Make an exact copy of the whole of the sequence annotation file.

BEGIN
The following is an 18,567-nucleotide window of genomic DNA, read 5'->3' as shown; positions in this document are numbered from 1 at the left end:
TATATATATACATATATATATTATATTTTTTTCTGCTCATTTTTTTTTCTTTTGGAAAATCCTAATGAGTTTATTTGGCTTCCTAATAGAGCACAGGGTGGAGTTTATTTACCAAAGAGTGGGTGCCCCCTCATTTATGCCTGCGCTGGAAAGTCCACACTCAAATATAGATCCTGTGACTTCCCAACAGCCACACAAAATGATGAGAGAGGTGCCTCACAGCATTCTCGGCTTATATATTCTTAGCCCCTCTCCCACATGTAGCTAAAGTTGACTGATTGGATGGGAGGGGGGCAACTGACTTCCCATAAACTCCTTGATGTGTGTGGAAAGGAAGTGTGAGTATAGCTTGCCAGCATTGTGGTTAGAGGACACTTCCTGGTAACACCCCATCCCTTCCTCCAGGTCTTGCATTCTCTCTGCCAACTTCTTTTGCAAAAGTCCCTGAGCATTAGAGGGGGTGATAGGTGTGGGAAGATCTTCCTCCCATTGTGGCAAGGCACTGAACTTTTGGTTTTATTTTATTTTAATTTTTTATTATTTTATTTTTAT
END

The following is an 18,567-nucleotide window of genomic DNA, read 5'->3' as shown; positions in this document are numbered from 1 at the left end:
TATATATATACATATATATATTATATTTTTTTCTGCTCATTTTTTTTTCTTTTGGAAAATCCTAATGAGTTTATTTGGCTTCCTAATAGAGCACAGGGTGGAGTTTATTTACCAAAGAGTGGGTGCCCCCTCATTTATGCCTGCGCTGGAAAGTCCACACTCAAATATAGATCCTGTGACTTCCCAACAGCCACACAAAATGATGAGAGAGGTGCCTCACAGCATTCTCGGCTTATATATTCTTAGCCCCTCTCCCACATGTAGCTAAAGTTGACTGATTGGATGGGAGGGGGGCAACTGACTTCCCATAAACTCCTTGATGTGTGTGGAAAGGAAGTGTGAGTATAGCTTGCCAGCATTGTGGTTAGAGGACACTTCCTGGTAACACCCCATCCCTTCCTCCAGGTCTTGCATTCTCTCTGCCAACTTCTTTTGCAAAAGTCCCTGAGCATTAGAGGGGGTGATAGGTGTGGGAAGATCTTCCTCCCATTGTGGCAAGGCACTGAACTTTTGGTTTTATTTTATTTTAATTTTTTATTATTTTATTTTTAT